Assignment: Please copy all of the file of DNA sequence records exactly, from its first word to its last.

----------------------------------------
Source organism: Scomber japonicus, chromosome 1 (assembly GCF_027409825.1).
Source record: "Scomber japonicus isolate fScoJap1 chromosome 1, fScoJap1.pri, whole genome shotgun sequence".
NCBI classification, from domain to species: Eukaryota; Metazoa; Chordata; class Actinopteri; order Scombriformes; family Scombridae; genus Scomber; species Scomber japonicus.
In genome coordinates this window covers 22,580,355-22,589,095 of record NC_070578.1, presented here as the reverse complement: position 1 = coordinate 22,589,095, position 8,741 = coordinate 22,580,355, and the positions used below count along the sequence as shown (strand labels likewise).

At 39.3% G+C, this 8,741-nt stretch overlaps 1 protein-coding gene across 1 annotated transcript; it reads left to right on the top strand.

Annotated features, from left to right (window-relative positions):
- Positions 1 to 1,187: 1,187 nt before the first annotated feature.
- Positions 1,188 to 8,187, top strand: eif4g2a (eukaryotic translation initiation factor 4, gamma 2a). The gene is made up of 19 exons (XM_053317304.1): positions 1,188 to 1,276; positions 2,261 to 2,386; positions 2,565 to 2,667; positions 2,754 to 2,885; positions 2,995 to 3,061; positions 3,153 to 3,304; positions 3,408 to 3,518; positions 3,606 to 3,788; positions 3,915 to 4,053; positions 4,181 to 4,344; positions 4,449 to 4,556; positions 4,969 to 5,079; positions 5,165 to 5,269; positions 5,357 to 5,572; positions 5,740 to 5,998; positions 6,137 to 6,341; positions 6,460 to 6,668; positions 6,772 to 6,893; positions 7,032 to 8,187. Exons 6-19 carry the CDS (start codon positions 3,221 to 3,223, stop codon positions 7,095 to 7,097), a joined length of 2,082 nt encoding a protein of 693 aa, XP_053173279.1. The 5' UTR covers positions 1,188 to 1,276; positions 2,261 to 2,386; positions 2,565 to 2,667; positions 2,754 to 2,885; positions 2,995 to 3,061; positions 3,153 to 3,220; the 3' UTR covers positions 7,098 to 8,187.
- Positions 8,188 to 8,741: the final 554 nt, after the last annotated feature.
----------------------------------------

Source organism: Scomber japonicus, chromosome 1 (assembly GCF_027409825.1).
Source record: "Scomber japonicus isolate fScoJap1 chromosome 1, fScoJap1.pri, whole genome shotgun sequence".
NCBI classification, from domain to species: Eukaryota; Metazoa; Chordata; class Actinopteri; order Scombriformes; family Scombridae; genus Scomber; species Scomber japonicus.
In genome coordinates this window covers 22,580,355-22,589,095 of record NC_070578.1, presented here as the reverse complement: position 1 = coordinate 22,589,095, position 8,741 = coordinate 22,580,355, and the positions used below count along the sequence as shown (strand labels likewise).

At 39.3% G+C, this 8,741-nt stretch overlaps 1 protein-coding gene across 1 annotated transcript; it reads left to right on the top strand.

Annotated features, from left to right (window-relative positions):
- Positions 1 to 1,187: 1,187 nt before the first annotated feature.
- Positions 1,188 to 8,187, top strand: eif4g2a (eukaryotic translation initiation factor 4, gamma 2a). The gene is made up of 19 exons (XM_053317304.1): positions 1,188 to 1,276; positions 2,261 to 2,386; positions 2,565 to 2,667; positions 2,754 to 2,885; positions 2,995 to 3,061; positions 3,153 to 3,304; positions 3,408 to 3,518; positions 3,606 to 3,788; positions 3,915 to 4,053; positions 4,181 to 4,344; positions 4,449 to 4,556; positions 4,969 to 5,079; positions 5,165 to 5,269; positions 5,357 to 5,572; positions 5,740 to 5,998; positions 6,137 to 6,341; positions 6,460 to 6,668; positions 6,772 to 6,893; positions 7,032 to 8,187. Exons 6-19 carry the CDS (start codon positions 3,221 to 3,223, stop codon positions 7,095 to 7,097), a joined length of 2,082 nt encoding a protein of 693 aa, XP_053173279.1. The 5' UTR covers positions 1,188 to 1,276; positions 2,261 to 2,386; positions 2,565 to 2,667; positions 2,754 to 2,885; positions 2,995 to 3,061; positions 3,153 to 3,220; the 3' UTR covers positions 7,098 to 8,187.
- Positions 8,188 to 8,741: the final 554 nt, after the last annotated feature.